US veterans of Korean War attend special screening of ‘Ode to My Father’ in Washington

February 11, 2015

“Ode to My Father” has become a sensation in S. Korea since its opening on Dec. 17, surpassing the 10 million viewer mark in less than a month.

By Chang Jae-soon

WASHINGTON (Yonhap) — Dozens of American and South Korean veterans attended a special screening Wednesday of a South Korean box-office hit that chronicles the Korean War and other hardships South Korea has gone through to rebuild itself from the war’s ashes.

“Ode to My Father” has become a sensation in South Korea since its opening on Dec. 17, surpassing the 10 million viewer mark in less than a month, as it struck a chord with older generations who have witnessed how South Korea overcame poverty and other hardships to become what it is today.

Organizers of the special screening — the Korean Churches for North Koreans (KCNK) and the human rights group LiNK — said they held the event and invited American war veterans to shed light on the meaning of the Korean War to Korea-U.S. relations.

The movie, which tells the story of an ordinary father who sacrificed himself to support his family, begins with spectacular scenes of a massive evacuation operation that pulled some 105,000 U.S. and South Korean troops and about 98,000 refugees to safety during the Korean War.

The December 1950 operation, known as the “Heungnam evacuation” after the name of the North Korean port, came as the U.S.-backed South Korean forces began retreating from North Korea after China sent massive numbers of troops to fight alongside the communist neighbor.

U.S. veterans attending the screening at the Regal Fairfax Towne Center theater included retired Col. Thomas Fergusson, a grandson of Edward Almond (1892-1979), then commanding general of the U.S. X Corps, who is known for his decision to dump all weapons overboard to get more refugees aboard evacuation ships at the port of Heungnam.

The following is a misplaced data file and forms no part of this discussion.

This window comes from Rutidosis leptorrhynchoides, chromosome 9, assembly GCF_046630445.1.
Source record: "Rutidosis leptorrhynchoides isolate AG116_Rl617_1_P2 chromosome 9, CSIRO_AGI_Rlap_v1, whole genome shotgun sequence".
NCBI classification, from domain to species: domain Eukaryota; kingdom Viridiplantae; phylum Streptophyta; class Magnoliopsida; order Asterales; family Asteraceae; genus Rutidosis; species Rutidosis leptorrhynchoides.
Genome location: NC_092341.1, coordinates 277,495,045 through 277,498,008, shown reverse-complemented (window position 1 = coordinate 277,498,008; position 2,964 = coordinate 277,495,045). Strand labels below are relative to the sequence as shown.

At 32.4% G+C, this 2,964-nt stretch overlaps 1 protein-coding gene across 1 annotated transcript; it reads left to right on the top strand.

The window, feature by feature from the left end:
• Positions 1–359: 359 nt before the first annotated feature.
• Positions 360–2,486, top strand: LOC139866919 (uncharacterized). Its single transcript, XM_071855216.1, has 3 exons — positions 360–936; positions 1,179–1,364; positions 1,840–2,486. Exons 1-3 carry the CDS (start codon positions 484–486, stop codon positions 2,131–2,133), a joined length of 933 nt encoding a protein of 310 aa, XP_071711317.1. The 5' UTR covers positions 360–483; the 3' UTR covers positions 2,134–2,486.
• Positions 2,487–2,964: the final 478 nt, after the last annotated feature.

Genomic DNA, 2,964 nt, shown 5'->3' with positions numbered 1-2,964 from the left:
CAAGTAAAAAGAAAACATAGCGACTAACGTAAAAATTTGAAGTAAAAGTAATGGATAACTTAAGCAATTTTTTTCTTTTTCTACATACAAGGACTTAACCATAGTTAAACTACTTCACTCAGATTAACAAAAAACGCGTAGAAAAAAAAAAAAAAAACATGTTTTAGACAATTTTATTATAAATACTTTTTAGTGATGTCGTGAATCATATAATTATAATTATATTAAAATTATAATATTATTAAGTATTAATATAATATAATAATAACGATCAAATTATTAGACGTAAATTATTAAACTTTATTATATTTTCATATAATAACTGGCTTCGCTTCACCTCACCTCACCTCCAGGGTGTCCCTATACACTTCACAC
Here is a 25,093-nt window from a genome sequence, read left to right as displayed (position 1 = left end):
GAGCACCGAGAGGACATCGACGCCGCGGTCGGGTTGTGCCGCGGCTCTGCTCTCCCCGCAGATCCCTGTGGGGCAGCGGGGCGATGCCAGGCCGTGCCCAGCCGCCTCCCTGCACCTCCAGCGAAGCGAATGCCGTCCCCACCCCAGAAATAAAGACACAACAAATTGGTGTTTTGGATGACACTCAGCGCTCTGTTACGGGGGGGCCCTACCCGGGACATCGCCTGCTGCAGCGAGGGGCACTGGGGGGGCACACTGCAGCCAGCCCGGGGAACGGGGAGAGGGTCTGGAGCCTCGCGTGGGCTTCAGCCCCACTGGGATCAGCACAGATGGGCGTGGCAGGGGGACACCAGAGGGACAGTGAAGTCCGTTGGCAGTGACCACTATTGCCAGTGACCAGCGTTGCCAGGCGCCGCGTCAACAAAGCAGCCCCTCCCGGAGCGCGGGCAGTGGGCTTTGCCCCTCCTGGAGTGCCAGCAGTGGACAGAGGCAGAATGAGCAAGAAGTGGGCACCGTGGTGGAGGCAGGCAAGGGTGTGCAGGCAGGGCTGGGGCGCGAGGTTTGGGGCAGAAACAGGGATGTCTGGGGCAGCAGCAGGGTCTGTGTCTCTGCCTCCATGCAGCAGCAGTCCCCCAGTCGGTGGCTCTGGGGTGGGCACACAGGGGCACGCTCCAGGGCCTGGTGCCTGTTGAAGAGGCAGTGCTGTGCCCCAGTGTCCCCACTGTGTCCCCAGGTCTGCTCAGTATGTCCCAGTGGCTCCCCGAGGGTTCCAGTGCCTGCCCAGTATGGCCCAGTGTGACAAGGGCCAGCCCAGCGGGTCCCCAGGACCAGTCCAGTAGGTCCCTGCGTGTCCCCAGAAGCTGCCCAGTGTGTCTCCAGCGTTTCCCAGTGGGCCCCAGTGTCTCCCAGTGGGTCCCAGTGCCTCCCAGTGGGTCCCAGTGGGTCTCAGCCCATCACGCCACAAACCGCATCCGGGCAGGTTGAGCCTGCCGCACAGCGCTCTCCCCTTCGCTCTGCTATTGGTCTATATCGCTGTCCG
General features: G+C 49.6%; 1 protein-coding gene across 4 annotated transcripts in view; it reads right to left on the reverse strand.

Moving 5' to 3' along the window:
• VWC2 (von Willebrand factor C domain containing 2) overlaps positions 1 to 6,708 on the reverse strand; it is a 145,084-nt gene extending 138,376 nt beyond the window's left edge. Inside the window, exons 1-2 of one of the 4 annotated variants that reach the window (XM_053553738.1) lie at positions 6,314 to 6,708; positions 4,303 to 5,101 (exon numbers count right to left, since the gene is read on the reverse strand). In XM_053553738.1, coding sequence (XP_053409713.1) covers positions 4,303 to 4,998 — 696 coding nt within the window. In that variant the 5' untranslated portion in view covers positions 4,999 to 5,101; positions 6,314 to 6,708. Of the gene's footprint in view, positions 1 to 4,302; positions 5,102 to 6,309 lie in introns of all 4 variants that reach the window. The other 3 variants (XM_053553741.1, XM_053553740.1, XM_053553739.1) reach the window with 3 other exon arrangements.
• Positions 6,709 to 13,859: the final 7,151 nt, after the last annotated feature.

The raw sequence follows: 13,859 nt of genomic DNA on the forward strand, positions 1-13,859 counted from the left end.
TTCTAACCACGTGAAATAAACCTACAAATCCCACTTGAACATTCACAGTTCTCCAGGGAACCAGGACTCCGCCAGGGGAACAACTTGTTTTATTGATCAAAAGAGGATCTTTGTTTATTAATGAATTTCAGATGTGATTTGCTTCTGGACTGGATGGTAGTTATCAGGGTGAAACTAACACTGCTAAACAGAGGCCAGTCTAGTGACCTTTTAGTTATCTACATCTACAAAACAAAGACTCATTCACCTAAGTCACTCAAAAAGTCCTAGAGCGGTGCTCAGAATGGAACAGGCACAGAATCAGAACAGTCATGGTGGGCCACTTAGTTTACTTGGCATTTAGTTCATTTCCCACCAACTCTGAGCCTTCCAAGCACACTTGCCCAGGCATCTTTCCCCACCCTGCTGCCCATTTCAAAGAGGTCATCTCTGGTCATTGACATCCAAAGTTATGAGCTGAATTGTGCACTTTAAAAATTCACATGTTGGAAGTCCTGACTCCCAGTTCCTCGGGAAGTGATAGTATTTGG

“While we talked about many events in his long life — his cadet days at Virginia military and his experience in three wars — World War I, World War II and Korea — I think he believed until his dying date that he made a contribution as a commander of all those troops, Army, Marine Corps and so forth, his greatest contribution was in the Korean War,” Fergusson said of his late grandfather.

Gen. Almond believed the Heungnam evacuation was his “proudest accomplishment,” Fergusson said.

“I think he was deeply proud of the accomplishment with the Navy and the Merchant Marines of getting those refugees out. He made the decision. I’ve always understood that he didn’t have permission from Gen. MacArthur to do that, but he made the decision,” he said.

“So, I will say I’m particularly happy over the years to have met some of the former refugees who made it out from the Heungnam evacuation and survived those ship rides down to the big island of Geoje,” he added.

Also attending the screening was retired Marine Corps Lt. Gen. Stephen G. Olmstead, who as a private first class fought in the Changjin Lake Campaign, also known as the Battle of Chosin Reservoir, one of the fiercest battles in the Korean War.

In the battle, the 1st U.S. Marine Division fought against seven Chinese divisions. The Marines are credited with stopping the Chinese from moving southward during the battle so as to buy time for the Heungnam evacuation. More than 900 Marines were killed and thousands others went missing in the battle.

Olmstead said it was “so heartwarming to know that we were able to evacuate the hundred thousand civilians.”

“War is hell and the terrors of war affect not just the soldiers and the Marines who fought that, but the terrors of the war affect the lifetimes of civilian people and today’s movie brought that up so pointedly than what we did,” he said.

“They frequently say, the Americans, that the Korean War was a forgotten war. That’s not true. The Korean War might be a forgotten victory. It was because the modern world we enjoy today, the Korea of 2015, is in a great way the result of the sacrifices that the military made in 1950, 51, 52, but also the suffering that civilians made at that time. It’s a victory and today’s movie reminds us of that,” Olmstead said.